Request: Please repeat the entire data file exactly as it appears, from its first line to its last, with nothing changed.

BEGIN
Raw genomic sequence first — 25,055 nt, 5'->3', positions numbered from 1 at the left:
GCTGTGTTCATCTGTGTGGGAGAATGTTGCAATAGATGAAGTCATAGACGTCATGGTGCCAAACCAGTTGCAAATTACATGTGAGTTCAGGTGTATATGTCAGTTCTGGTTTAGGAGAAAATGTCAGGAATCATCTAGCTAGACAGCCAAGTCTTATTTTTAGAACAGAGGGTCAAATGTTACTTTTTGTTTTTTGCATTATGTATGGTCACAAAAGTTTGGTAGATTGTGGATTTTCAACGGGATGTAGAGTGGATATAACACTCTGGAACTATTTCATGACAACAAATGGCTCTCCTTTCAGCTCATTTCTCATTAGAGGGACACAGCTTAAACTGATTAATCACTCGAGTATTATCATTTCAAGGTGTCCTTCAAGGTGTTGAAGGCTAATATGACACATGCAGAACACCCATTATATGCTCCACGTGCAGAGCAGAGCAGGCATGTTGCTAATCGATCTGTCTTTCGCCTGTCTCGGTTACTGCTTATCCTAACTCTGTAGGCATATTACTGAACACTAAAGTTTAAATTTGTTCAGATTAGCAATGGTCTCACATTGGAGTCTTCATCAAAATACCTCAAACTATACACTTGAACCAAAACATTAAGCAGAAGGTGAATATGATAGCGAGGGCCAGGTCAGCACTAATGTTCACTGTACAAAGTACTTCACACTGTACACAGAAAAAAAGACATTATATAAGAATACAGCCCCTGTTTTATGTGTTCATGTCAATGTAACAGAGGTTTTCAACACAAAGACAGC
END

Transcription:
Raw genomic sequence first — 25,055 nt, 5'->3', positions numbered from 1 at the left:
GCTGTGTTCATCTGTGTGGGAGAATGTTGCAATAGATGAAGTCATAGACGTCATGGTGCCAAACCAGTTGCAAATTACATGTGAGTTCAGGTGTATATGTCAGTTCTGGTTTAGGAGAAAATGTCAGGAATCATCTAGCTAGACAGCCAAGTCTTATTTTTAGAACAGAGGGTCAAATGTTACTTTTTGTTTTTTGCATTATGTATGGTCACAAAAGTTTGGTAGATTGTGGATTTTCAACGGGATGTAGAGTGGATATAACACTCTGGAACTATTTCATGACAACAAATGGCTCTCCTTTCAGCTCATTTCTCATTAGAGGGACACAGCTTAAACTGATTAATCACTCGAGTATTATCATTTCAAGGTGTCCTTCAAGGTGTTGAAGGCTAATATGACACATGCAGAACACCCATTATATGCTCCACGTGCAGAGCAGAGCAGGCATGTTGCTAATCGATCTGTCTTTCGCCTGTCTCGGTTACTGCTTATCCTAACTCTGTAGGCATATTACTGAACACTAAAGTTTAAATTTGTTCAGATTAGCAATGGTCTCACATTGGAGTCTTCATCAAAATACCTCAAACTATACACTTGAACCAAAACATTAAGCAGAAGGTGAATATGATAGCGAGGGCCAGGTCAGCACTAATGTTCACTGTACAAAGTACTTCACACTGTACACAGAAAAAAAGACATTATATAAGAATACAGCCCCTGTTTTATGTGTTCATGTCAATGTAACAGAGGTTTTCAACACAAAGACAGC